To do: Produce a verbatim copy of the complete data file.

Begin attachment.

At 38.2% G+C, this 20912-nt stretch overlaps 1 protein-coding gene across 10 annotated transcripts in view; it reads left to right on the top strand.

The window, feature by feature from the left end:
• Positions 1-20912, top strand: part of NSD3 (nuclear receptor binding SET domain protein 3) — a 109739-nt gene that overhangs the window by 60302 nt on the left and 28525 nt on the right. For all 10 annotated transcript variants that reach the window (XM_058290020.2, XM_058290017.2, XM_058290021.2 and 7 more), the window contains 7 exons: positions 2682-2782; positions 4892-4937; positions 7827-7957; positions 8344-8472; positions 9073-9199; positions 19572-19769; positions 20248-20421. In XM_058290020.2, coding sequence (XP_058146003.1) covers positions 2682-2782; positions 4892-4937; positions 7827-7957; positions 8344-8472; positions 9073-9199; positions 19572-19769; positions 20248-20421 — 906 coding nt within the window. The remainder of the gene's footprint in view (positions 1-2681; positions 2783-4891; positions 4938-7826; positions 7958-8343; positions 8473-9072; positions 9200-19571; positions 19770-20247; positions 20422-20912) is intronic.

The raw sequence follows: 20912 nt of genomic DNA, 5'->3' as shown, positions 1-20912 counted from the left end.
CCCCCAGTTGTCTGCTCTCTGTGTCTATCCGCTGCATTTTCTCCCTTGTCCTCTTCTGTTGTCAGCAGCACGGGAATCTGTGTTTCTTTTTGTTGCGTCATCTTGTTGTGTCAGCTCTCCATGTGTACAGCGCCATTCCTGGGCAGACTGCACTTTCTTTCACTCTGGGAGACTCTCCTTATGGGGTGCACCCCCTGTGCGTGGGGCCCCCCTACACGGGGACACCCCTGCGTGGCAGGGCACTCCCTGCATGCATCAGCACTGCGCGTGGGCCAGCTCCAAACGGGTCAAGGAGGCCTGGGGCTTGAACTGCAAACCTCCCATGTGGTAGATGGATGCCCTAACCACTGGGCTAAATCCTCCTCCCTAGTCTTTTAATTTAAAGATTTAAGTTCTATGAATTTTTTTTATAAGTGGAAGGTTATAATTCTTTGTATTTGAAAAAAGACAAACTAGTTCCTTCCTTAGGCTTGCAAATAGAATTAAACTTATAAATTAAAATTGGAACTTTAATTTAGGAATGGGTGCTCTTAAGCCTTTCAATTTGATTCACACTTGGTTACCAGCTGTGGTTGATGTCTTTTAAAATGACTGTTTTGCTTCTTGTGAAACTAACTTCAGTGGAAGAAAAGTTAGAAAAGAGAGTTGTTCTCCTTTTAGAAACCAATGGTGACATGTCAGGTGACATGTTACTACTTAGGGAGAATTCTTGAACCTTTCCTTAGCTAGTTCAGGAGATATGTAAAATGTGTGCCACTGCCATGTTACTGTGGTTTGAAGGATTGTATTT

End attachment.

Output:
At 38.2% G+C, this 20912-nt stretch overlaps 1 protein-coding gene across 10 annotated transcripts in view; it reads left to right on the top strand.

The window, feature by feature from the left end:
• Positions 1-20912, top strand: part of NSD3 (nuclear receptor binding SET domain protein 3) — a 109739-nt gene that overhangs the window by 60302 nt on the left and 28525 nt on the right. For all 10 annotated transcript variants that reach the window (XM_058290020.2, XM_058290017.2, XM_058290021.2 and 7 more), the window contains 7 exons: positions 2682-2782; positions 4892-4937; positions 7827-7957; positions 8344-8472; positions 9073-9199; positions 19572-19769; positions 20248-20421. In XM_058290020.2, coding sequence (XP_058146003.1) covers positions 2682-2782; positions 4892-4937; positions 7827-7957; positions 8344-8472; positions 9073-9199; positions 19572-19769; positions 20248-20421 — 906 coding nt within the window. The remainder of the gene's footprint in view (positions 1-2681; positions 2783-4891; positions 4938-7826; positions 7958-8343; positions 8473-9072; positions 9200-19571; positions 19770-20247; positions 20422-20912) is intronic.

The raw sequence follows: 20912 nt of genomic DNA, 5'->3' as shown, positions 1-20912 counted from the left end.
CCCCCAGTTGTCTGCTCTCTGTGTCTATCCGCTGCATTTTCTCCCTTGTCCTCTTCTGTTGTCAGCAGCACGGGAATCTGTGTTTCTTTTTGTTGCGTCATCTTGTTGTGTCAGCTCTCCATGTGTACAGCGCCATTCCTGGGCAGACTGCACTTTCTTTCACTCTGGGAGACTCTCCTTATGGGGTGCACCCCCTGTGCGTGGGGCCCCCCTACACGGGGACACCCCTGCGTGGCAGGGCACTCCCTGCATGCATCAGCACTGCGCGTGGGCCAGCTCCAAACGGGTCAAGGAGGCCTGGGGCTTGAACTGCAAACCTCCCATGTGGTAGATGGATGCCCTAACCACTGGGCTAAATCCTCCTCCCTAGTCTTTTAATTTAAAGATTTAAGTTCTATGAATTTTTTTTATAAGTGGAAGGTTATAATTCTTTGTATTTGAAAAAAGACAAACTAGTTCCTTCCTTAGGCTTGCAAATAGAATTAAACTTATAAATTAAAATTGGAACTTTAATTTAGGAATGGGTGCTCTTAAGCCTTTCAATTTGATTCACACTTGGTTACCAGCTGTGGTTGATGTCTTTTAAAATGACTGTTTTGCTTCTTGTGAAACTAACTTCAGTGGAAGAAAAGTTAGAAAAGAGAGTTGTTCTCCTTTTAGAAACCAATGGTGACATGTCAGGTGACATGTTACTACTTAGGGAGAATTCTTGAACCTTTCCTTAGCTAGTTCAGGAGATATGTAAAATGTGTGCCACTGCCATGTTACTGTGGTTTGAAGGATTGTATTT